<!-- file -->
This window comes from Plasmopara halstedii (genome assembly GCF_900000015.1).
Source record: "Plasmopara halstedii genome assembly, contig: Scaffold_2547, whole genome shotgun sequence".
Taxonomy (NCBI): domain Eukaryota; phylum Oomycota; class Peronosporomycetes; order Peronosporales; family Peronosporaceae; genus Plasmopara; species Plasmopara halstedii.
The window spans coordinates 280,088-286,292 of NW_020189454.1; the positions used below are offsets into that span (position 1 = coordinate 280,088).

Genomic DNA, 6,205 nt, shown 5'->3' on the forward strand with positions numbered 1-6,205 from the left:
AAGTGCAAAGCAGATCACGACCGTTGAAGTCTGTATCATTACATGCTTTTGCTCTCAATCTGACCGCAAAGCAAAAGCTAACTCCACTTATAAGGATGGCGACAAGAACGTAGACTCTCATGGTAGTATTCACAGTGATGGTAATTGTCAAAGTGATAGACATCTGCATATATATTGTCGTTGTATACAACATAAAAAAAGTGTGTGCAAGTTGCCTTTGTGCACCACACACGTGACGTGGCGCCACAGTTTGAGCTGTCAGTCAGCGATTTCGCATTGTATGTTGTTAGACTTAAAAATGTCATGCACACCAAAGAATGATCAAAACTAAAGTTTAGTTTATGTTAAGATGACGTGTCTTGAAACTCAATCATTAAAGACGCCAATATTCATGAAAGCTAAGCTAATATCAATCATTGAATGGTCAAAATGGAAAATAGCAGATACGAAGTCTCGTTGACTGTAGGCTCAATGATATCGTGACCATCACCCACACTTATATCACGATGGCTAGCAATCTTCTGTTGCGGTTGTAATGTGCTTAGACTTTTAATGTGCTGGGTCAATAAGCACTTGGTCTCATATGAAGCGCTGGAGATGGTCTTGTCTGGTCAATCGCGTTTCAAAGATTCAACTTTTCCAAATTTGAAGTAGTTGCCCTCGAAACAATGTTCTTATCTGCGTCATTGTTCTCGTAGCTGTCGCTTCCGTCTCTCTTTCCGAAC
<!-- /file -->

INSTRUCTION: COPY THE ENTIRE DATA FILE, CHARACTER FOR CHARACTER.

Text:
This window comes from Plasmopara halstedii (genome assembly GCF_900000015.1).
Source record: "Plasmopara halstedii genome assembly, contig: Scaffold_2547, whole genome shotgun sequence".
Taxonomy (NCBI): domain Eukaryota; phylum Oomycota; class Peronosporomycetes; order Peronosporales; family Peronosporaceae; genus Plasmopara; species Plasmopara halstedii.
The window spans coordinates 280,088-286,292 of NW_020189454.1; the positions used below are offsets into that span (position 1 = coordinate 280,088).

Genomic DNA, 6,205 nt, shown 5'->3' on the forward strand with positions numbered 1-6,205 from the left:
AAGTGCAAAGCAGATCACGACCGTTGAAGTCTGTATCATTACATGCTTTTGCTCTCAATCTGACCGCAAAGCAAAAGCTAACTCCACTTATAAGGATGGCGACAAGAACGTAGACTCTCATGGTAGTATTCACAGTGATGGTAATTGTCAAAGTGATAGACATCTGCATATATATTGTCGTTGTATACAACATAAAAAAAGTGTGTGCAAGTTGCCTTTGTGCACCACACACGTGACGTGGCGCCACAGTTTGAGCTGTCAGTCAGCGATTTCGCATTGTATGTTGTTAGACTTAAAAATGTCATGCACACCAAAGAATGATCAAAACTAAAGTTTAGTTTATGTTAAGATGACGTGTCTTGAAACTCAATCATTAAAGACGCCAATATTCATGAAAGCTAAGCTAATATCAATCATTGAATGGTCAAAATGGAAAATAGCAGATACGAAGTCTCGTTGACTGTAGGCTCAATGATATCGTGACCATCACCCACACTTATATCACGATGGCTAGCAATCTTCTGTTGCGGTTGTAATGTGCTTAGACTTTTAATGTGCTGGGTCAATAAGCACTTGGTCTCATATGAAGCGCTGGAGATGGTCTTGTCTGGTCAATCGCGTTTCAAAGATTCAACTTTTCCAAATTTGAAGTAGTTGCCCTCGAAACAATGTTCTTATCTGCGTCATTGTTCTCGTAGCTGTCGCTTCCGTCTCTCTTTCCGAAC